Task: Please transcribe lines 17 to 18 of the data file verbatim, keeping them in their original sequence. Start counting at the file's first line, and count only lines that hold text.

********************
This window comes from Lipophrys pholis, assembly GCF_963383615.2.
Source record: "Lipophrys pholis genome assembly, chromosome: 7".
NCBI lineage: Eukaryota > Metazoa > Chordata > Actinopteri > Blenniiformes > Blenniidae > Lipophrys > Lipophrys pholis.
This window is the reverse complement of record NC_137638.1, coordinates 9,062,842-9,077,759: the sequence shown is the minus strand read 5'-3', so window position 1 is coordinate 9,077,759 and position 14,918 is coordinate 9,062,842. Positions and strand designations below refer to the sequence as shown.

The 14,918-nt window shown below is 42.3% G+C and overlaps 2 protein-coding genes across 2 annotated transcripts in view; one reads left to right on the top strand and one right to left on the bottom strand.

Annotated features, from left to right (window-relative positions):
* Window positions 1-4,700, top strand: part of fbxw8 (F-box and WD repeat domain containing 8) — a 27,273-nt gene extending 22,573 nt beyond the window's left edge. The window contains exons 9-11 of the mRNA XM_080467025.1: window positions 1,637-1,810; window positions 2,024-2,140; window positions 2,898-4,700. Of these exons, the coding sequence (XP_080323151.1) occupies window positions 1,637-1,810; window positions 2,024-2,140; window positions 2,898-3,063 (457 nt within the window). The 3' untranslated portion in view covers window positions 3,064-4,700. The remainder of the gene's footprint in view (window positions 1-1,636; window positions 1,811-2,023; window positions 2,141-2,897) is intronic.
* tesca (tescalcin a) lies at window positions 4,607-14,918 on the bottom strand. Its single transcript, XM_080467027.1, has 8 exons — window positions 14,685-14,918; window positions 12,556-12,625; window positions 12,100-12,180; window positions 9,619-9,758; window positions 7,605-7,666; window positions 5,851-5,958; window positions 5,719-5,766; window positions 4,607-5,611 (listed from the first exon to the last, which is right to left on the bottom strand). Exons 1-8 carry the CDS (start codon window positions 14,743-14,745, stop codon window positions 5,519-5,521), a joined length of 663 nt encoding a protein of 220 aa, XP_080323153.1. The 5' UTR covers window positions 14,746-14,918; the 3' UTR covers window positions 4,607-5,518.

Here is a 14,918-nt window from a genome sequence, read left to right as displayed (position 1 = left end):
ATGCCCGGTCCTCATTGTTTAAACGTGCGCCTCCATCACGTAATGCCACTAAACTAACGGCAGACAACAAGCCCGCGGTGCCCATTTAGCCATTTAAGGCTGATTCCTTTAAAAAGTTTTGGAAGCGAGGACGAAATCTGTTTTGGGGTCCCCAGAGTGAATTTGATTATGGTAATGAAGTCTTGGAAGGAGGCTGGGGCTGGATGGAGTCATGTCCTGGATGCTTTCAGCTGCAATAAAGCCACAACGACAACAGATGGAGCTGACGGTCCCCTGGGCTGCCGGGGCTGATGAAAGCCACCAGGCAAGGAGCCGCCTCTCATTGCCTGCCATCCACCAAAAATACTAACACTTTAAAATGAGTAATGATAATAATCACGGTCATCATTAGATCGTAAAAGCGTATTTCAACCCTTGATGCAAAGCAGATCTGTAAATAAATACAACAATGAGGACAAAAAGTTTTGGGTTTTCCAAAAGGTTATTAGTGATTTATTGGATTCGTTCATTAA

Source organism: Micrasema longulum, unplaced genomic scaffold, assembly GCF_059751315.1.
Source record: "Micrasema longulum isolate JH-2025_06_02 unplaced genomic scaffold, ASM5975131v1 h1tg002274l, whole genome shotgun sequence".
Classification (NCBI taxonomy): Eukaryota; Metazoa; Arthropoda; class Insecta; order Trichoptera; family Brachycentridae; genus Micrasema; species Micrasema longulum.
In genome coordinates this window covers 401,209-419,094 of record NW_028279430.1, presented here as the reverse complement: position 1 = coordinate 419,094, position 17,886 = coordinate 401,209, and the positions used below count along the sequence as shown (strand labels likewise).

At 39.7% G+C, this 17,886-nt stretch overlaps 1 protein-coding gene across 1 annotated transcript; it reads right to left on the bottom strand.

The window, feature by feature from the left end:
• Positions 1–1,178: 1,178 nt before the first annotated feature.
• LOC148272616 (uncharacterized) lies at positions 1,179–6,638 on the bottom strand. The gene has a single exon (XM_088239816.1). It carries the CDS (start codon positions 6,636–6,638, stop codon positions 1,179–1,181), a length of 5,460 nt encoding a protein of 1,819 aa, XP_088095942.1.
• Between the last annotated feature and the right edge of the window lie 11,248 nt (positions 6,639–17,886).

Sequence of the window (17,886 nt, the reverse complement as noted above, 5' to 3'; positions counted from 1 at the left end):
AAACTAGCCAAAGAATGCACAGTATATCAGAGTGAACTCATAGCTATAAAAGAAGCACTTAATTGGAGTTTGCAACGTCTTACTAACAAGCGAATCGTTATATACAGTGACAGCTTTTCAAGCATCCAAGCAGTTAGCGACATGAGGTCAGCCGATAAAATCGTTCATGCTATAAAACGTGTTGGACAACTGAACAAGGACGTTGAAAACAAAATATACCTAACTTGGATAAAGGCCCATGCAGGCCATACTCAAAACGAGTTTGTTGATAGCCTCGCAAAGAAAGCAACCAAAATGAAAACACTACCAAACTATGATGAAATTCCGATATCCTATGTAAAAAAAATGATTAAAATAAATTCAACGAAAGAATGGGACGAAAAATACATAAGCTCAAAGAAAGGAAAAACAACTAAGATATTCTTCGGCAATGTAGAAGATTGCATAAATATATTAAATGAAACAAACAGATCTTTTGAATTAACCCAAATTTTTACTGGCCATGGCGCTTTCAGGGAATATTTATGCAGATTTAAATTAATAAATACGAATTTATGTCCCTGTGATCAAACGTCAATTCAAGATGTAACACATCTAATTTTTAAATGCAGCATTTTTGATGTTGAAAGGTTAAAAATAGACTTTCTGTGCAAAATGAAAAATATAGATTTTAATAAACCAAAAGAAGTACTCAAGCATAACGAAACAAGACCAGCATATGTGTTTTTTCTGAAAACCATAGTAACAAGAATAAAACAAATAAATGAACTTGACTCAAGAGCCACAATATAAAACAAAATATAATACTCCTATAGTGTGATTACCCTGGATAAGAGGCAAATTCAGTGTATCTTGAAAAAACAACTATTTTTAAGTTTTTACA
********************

• Positions 1–1,178: 1,178 nt before the first annotated feature.
• LOC148272616 (uncharacterized) lies at positions 1,179–6,638 on the bottom strand. The gene has a single exon (XM_088239816.1). It carries the CDS (start codon positions 6,636–6,638, stop codon positions 1,179–1,181), a length of 5,460 nt encoding a protein of 1,819 aa, XP_088095942.1.